Newspaper Page Text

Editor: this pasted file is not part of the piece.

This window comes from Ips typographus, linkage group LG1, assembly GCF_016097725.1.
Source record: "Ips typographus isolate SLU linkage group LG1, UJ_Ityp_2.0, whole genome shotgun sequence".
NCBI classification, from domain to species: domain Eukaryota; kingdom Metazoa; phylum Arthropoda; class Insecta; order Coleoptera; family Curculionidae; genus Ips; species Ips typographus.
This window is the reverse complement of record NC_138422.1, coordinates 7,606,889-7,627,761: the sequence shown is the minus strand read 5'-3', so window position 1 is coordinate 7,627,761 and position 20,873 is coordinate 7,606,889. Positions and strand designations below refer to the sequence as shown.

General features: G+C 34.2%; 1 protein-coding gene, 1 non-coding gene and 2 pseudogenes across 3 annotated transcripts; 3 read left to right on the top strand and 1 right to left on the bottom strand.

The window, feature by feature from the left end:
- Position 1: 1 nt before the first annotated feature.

ca.-iju: S k I " Capital Earned Surplus $50,000.00 $50,000.00 - .Undivided Profits $4500.00 Farmers Bank OP BATES COUNTY. Butler, Mo. Accounts in this bank have our personal attention W. F. Duvall. Homer Duvall. H. H. Lisle, - Our Service Means Profit to You. PROFESSIONAL CARDS OR. J. M. CHRISTY Diseawtot Women and Children a Specialt) BUTLER - MISSOURI Office Phone 20 House Phone 10 DR. J. T. HULL Dentist Entrance same that leads to Stew ard's Studio. . North side square Butler, Missouri DR. H. M. CANNON DENTIST Butler, Missouri East Side of the Square Phone No. 312 T. C. BOULWARE Physician 4 Surgeon Office North Side Square Butter, . Mo , Diseases of women and. chil dren a specialty. " " .'-,"'' -, B, F. JETER, Attorney at Law Notary Public East Side Square Phone 188 BUTLER, MISSOURI. OR. ROBERT E. CRABTREE General Practice. Diseases of Children. ' TELEPHONES Office 301 Residence 541 Office in Gench Bide, T. J. HALSEY, M. 0.0.0. : Eye, Ear, Note and Throat Specialist tod th ttuas of OUMM BUTLIB, MO OBo oyer People. Bk PfcoaHo.tt OUVALL-PEBCIVAL TRUST GO. CAPITAL and SURPLUS, $125,000 y FARMERS BANK BUILDING, BUTLER, MO. Cert Iflfi We have money to loan on real estate at alow rate rZllul LUAilS of interest with privilege to pay at any time. Ik Arit aa We have a complete set of Abstract Books and will fur ASSIlftCIS nish abstracts to any real estate in Bales county and examine and perfect titles to same. lJitfte We will loan your idle money for you, securing you U5lir.v..IS reasonable interest on good security. We pay interest on time deposits. 7 W F. DUVALL, President, J. B. DUVALL, Vice-President, ; - Arthur Duvall, Treasurer. ; W. D. Yates, Titiexaminer. Pc::!:3D:n!tlntcrc3tc(Ii Wlf ARE LOOKING FOR A W&yp YOUfG ;iJubrir:'-;;;: ; : Wbb wanttt b.the Pnsina ,; r; ;i - -V . Call tnty wiv ..i pr luw. - TrnT7T7T7T7TTT IAQUED SURPLUS $50.000 , President - Cashier Assistant - Cashier Missouri Pacific Time Table BUTLER STATION f CORRECTED DEC 30, 19)4 . NORTH. u ojia ii.ui P.1tv AiwimmnAAtlon 7:10 H . m No. SOS St. Loull K. C. Mall ft Ex 11 M a m. No aio at. imxm Limited v.ivV.iu. TRAINS WBST AND SOUTH. u. ani Kt Tnla. lonlln Mail III 3:05 a. m No. H7 X.O. Jt Joplln Mali A Kx... J:10 p.m. No. 90S Nevada Aeooaunoaauon r.trp.m, INTERSTATE. WEST. No. SM Madison Local Freight, ear' " rlea patten era 7:30 a m No. 6S8MadltOB Aooommodatlon..... 1:30 p.m. EAST BOUND ARRIVALS. No. 637 Butler Accommodation....... 11:18 a. m. No. OSS Bntler Local Freight............ 8:00 p. m. Freight trtlm Not. 693 and 894 carry passen gers on Interstate Division. No other freight trains carry paiaenf era. All freight for forwarding mnit be- at depot not later than eleven o'clock a. m. or be held for following day 'a forwarding. Freight for Interstate Division mntt be delivered before ave o'elook p. m. No freight billed for thli train la morning. .. L. B. TwncAJr, ;,'. ". Aa-aat. 1C ExposWon-ehe must be en- . - - - - . v ::;.vv, ; : Young Folks FLEET Oil PARADE President Wilson Reviews War- ships Gathered in Hudson ' River at New York, ARE "ENGINES OF HUMANITY" Patriotic Address of Chief Executive Arouaea Enthualaam Big Naval ' Review a Great Success. New York,' May 18. President Wil son the man on whom the eyes of the world are turned because of the international situation yesterday re viewed the Atlantic fleet in the Hud son river, and at a luncheon tendered to -him on shore by the city of New York told a distinguished gathering of ' navy officers, army officers and civilians what the country and its navy stand for. The great battleships he said, are "engines to promote the interests of humanity." "The inspiring thing about Amer ica," the president asserted, 'is that she asks nothing for herself, except what she has a right to ask for hu manity itself. We want no nation's property; we wish to question no na tion's honorf we wish to stand sel fishly in the way of the development of .no nation. -It is not pre tension on our .part to say that we are privileged to stand for what any nation would wish to stand for and speaking for those things which all humanity must desire. " Ovation for President. Although the day was damp and chilly, with occasional downpours of rain, the. weather abated in no way the enthusiasm with which New York greeted the head of the nation. In the forenoon he reviewed a land parade of 5,000 sailors and marines from i fleet's sixteen battleships, and from the moment he set foot on shore until after the luncheon he returned to the Mayflower to review the fleet, his passage through' the street was a con tinuous ovation. The president boarded the yacht for the review at 3 o'clock after a quick trip from the Hotel BiHmore, where tha 'luncheon was held. A half hour was spent in receiving official visits from the flag officers and captains of the fleet and then the Mayflower got under way. The president, together with Secretary Daniels, Secretary Lane. Secretary Redfleld and Acting Mayor McAneny stood on the yacht's bridge. - Four Miles of Ships. - The fleet stretched ahead up the river for four miles, each ship dressed from stem to stern", with pennahts and ensigns, the national colors fluttering over the taffralls and at mastheads. The crews in blue service uniforms, the officers in gold lace, manned the rails. As the president's yacht, convoyed by four destroyers, reached the 'flag ship .Wyoming, the first line, in the president's salute of twenty-one guns boomed across the -water and rever berated back and forth between the Palisades and New York's skyscrap ers. Each battleship as the Mayfiow-j er passed thundered a similar salute, j 336 guns in all. " WILSON REACHES NEW YORK I Presidential Yacht Mayflower Was j Convoyed from Hampton Roads By the Cruiser Baltimore. New York, May 1 7 President Wil son, on board the naval yacht May flower, reached New York tonight, completing the voyage from Washing- tnn Bhnrtly before 1 1 o'clock when the yacht passed Sandy Hook. Instead of nutting Into Gravesend Bay for the night the Mayflower pro ceeded in past the quarantine station: Marine observers Jost -track of her there. It was learned later from wire less messages exchanged with naval officials here after anchoring oil Tompkinsville for a tew hours she would proceed up the Hudson, in the early morning to an anchorage near the Dolphin off Forty-first street. When the Mayflower passed Quaraiu tine it became known for the first time that she had been convoyed from Hampton Roads by the cruiser. Balti more. Secretary ' uaniels announced last week that the Mayflower would not have a convoy to New York, but it was understood be changed his mind in order to be assured of the safety of the President and his party. After seeing the Mayflower safely into the harbor tonight the Baltimore an chored off Tompkinsville. ' Florence the Hospital Center. -Florence. Italy. May 14. Arrange ments were- completed yesterday for turning Florence into a great hospital center in case Italy declares war on Austria. . , .' .-vo'.r An Air Attack on Calais. . Calais, France, May 18. A Zeppelin airship, coming from the channel, flew over CalaU last night It drop ped .bombs on various quarter of the city, Idlling two children and wound ing one woman. .:;.!-,:' " OYrt "May, Armenians. . UadotV liar IS-t-BIx taoaamad Ar meniaaa have beam massacred at Van, W Aeutla Turkey. aeoordJac to a dia- tiwtck TtcatrM tot otSdat onartara in fcosrfei t3r ttr Kasaiaa coa ml t Urnsalea, Pts,,i' ;;: ; OR. JOHN F. ANDERSON Or. John F. Anderson, in charge of the hygienic laboratory of the United States public health service at Washington, made the startling statement before the army medical school that the dread typhus fever It far from being eradicated In the United States, and that It is possi ble for it to break out at any time with virulence. HO believes that many caaes occur yearly in the hos pitals of the great cities which are not recognized. Doctor .Anderson has had wide experience with ty phus, having atudied hundreds of cases In Mexico and conducted many experiments with the inoculation of. monkeys and guinea pigs. PORTUGUESE LEADER KILLED New President of Cabinet Aseassi nated on Train While on Way to Lisbon. Madrid, May IS. Joao Chagas, pres ident of the Portuguese cabinet, who was shot on a train at midnight while traveling from Oporto to Lisbon, died or liis wounds early this morning, ac cording to the latent reports reaching here from l.ishon. A dispatch received here from Lis bon 'concerning the shooting of Sen ior Chagas says the attack occurred at the Entrocamento railway station. The. dispatch adds that Senator Frei tswas killed by gendarmes. Flghtirig In Lisbon has begun again, according to the latest news reach ing Badajos. The warships are bombarding the city. More than two hundred persons have been killed, including several Spaniards. The Spanish warships Espana and Rio de La Plata and a Spanish torpedo boat have arrived at Lisbon. Lisbon, May 17. The success of the revolutionary forces has been con firmed. The new government, which will be presided over by Joao Chagas, was proclaimed from. the windows of the city hall and the announcement was received with enthusiastic mani festations. . The military governor of Lisbon im mediately posted throughout the city proclamations praising the courage of the citizens and calling upon civilians to deliver up all arms at the arsenal under pain of arrest. The casualties in Friday's fighting numbered sixty-sevn killed and three hundred wounded. Saturday's list is nnt yet. obtainable, but there were many victims on both sides. Died Trying to Save His Son. ' Bartlesville, Ok., May .17. While swimming at Silver Lake, six miles south of here, today, John Jackson, 14 years old, was seized with a cramp. He shouted for help, and his father, Andrew F. Jackson, plunged into the water. As he reached the son, the latter grabbed him and both were drowned. Mr. Jackson was a widely known oil man.. He was 47 years old. CONDENSED NEWS ITEMS I Aliens under order of deportation to England and France are to be sent through the German war zone around, Ureat Britain only on ships flying the American flag, according to instruc tions received by immigration officials at' Washington. .' Votes for women was urged aa the remedy for industrial unrest before tne Commission on Industrial Rela tions recently by Mrs. Chrystal East man Benedict of New York, represent ing the Congressional Union for Wo man Suffrage. 0 - . ; French prisoners exchanged by Germany have just brought the news that Carl Hagenbeck, the world's greatest collector and breeder of wild animals, -has been enjoying . the con tract from the German government for faadinr tha nriaoaera In the concentra tion camps. - rThree thousand striking' Detroit street railway employes have voted to ratunt to work Immediately tending tsttlement of their dlfferaaeaa with the Detroit United Railway by arbttra. MISSIOn OF THE L SHOULD BE UNIVERSITY OF RE LIGIOUS LEARNING. Duty of Christianity to Evangelize the World. , By Rev. Jno. A. Rice, D. D. Pastor St. John M. B. Church, South, St. Louis. Mo. Some years ago, the question was asked: What Is a college? The at tempt to answer It shook the educa tional world in America from center to circumference. Another question is now beginning to be asked: What is a church? Without undertaking to give a definition of it, let me ask, in this initial paper, what the church is for? The New Testament reveals three distinct tasks to which it is committed. First, that of evangelization. The church Is divinely commissioned to reach for the lowest and the least man in the least land and offer him sonshlp to the Eternal God; offer him a divine power, which lifts blm out of the bog and places him upon the highest levels of human life, where God and the soul are in fellowship. This alone were an Immense priv ilege. Teaching the Art of Living. The church is commissioned also to teach and train those who are rich with its evangelistic message. The term, Religious Education, has come to mean a specific thing in our country, namely, the training of the people in the local church in those deep matters which pertain to the art of living. I am not now speaking of the work of education in schools, colleges and universities, but the work of education at our doors, in the con gregation. Every agency In reach should be employed to the utmost In this Important mission, inaeeuj iue local church could be made a sort of university for all the people, in which the simple, practical arts and virtues of everyday life should be taught and enforced. Only recently has mis special phase of the church's work re ceived anything like adequate atten tion. The New Testament word for it is Edification. School of Religion Needed. . Of course, the Sunday School is the center for all this work, although the activities of the church should extend through the entire week and the Sun day School should cease to be so named. It should be called the School "of Religion or the Church School or something else that indicates it to be an allthe-week activity. During this time various and sundry clubs, classes, musical organizations, culture courses, as well as distinctly religious meetings, should be held. Thickly settled neigh borhoods, as we shall see, offer fine opportunities for the development of things spiritual. The third task to which the church is committed is that of Christianizing the social order; that of Infusing the spirit of Jesus into every nook and corner of our life. Nothing is foreign to the interest of the church. Neighborly Love Essential. If religion pervades and colors the whole life then ours is serious busi ness, for it will let no corner of the world escape Its Influence.- The sooner we learn that Christianity is not a thing to be practiced in a corner the better for the world. The question of the eighteenth century, touching Chris tianity, was, Can it be made to square with the human reason? Of the nine- onnth cHn t made to square with. the results of scientific research? Of the twentieth, What can it do? .We must learn to enforce not only love of God, whom we cannot see, but love to our neighbors, with whom we are living in constant contact. Neither without the other is Christianity whatever else It may be. Everything that interests his neighbors must interest him, If, he is a genuine follower of the Christ. It is the mission of the church the rural as well as the city to evange lize the whole world, to train to the highest degree of efficiency those whom- It evangelizes and to seek to make the spirit of Jesus the absolute rule In all human relations. It is an admitted economic fact that there can be no permanent prosperity without a permanent agriculture. THE NATION'S DINNER TABLE When the dinner bell of this nation rings there have been slaughtered for the repast 13,000 beeves, 21.000 hogs. 4,600 sheep. 2.000 hundredweight of poultry and other meats, and there have been 700,000 bushels of cereals and 640,000,000 pounds of vegetables prepared for the feast. Multiply these quantities by one tbousand, repre senting approximately the number of meala per annum, and we have the annual contents of the nation's larder. But with, all our immense quantity, superb quality and wide range of pro ducts, the American housewife, like the wife of King Nebuchadaesiar. longs for variety and she goes market ing in foreign lands. She buys abroad $200,000,000 jer annum of farm pro ducts that can and should be produced In the United States. CHURCH DIRE DISTRESS His Near at Hand to Hundreds of Bntler Readers. Don't neglect an aching back. Backache is often the kidneys' cry for help. Neglect hurrying to the kidneys' aid Means that urinary troubles may follow. Or danger of worse kidney trouble. Here's Butler testimony. Mrs. John Stewart, 404 Vine St., Butler, says: "I had kidney trouble for about a year. The pains in my back were constant and my head ached. The kidney secretions also bothered me and I was in no condi tion to do my work. I used Doan's Kidney Pills, procured at Clay's Drug Store, and they gave me such great relief that I continued taking them. My appetite improved, I took on flesh and felt better in every way. The aches and pains were also removed. . I know that there is no better kidney medicine to be had than Doan's Kid ney Pills, and I am glad to give this statement for the benefit of other kidney sufferers." ' Price 50c, at all dealers. Don't simply ask for a kidney remedy get Doan's Kidney Pills the same that Mrs. Stewart had. Foster-Milburn Co., Props., Buffalo, N. Y. Adv. 30-2t Britain Has Began Interning 40,000 London, May 14. Internment of the 40,000 Germans and Austrains in Great Britain was begun today by Scotland Yard and the .special "war constables" working under the direc tion of the home office. "Many of the women and children and men too old for military service will be deported. At present about 40,000 unnatural ized aliens, of whom 24,000 are men, are at large. About 19,000 nonnatur alized aliens ene ies already have been interned. Most of the 20,000 aliens in London are expected to surrender voluntarily for provisional internment until the camps are ready. Probably many of the prisoners will be held in Ireland. Thousands of policemen were lined up at the railway stations during the morning to whom were given lists of names of aliens to be interned. These lists hnd previously been prepared by the government. For Butler People. Simple buckthorn bark, glycerine, etc., as mixed in Adler-i-ka the ap pendicitis preventativSy drains so much foul matter from the body that ONE SPOONFUL relieves sour stom ach, gas and constipation AT ONCE. The quick action is astonishing! J. F. Ludwick' 31-lt THE BEST LOAN la the one that (1) Gives the farmer plenty of time to make Improvements, buy more land, improve hta stock, seed land down to grass and get ready to make money on the farm before the loan comes due. - (I) Allows the farmer to pay small amounts on bis loan from time to time without waiting for the interest pay day, and thereby gradually get out of debt : We make such loans. On request complete Information will be furnished. CORN BELT MORTGAGE CO. JAMES L. LOMBARD, Pnt't ltUBdSMnAn. KANSAS CITT, MO. SEE THE Clothes Doctors For practical cleaning and pressing. We posi tively clean everything but a guilty conscience. Hats Cleaned and Blocked All work guaranteed and -prices reasonable. Cooda Called tor and Delivered. cnoucii c!.os. No. 7 S. Mailt St. ' -Pbone-171. Butler, Mo. 8 f v-' V ' a.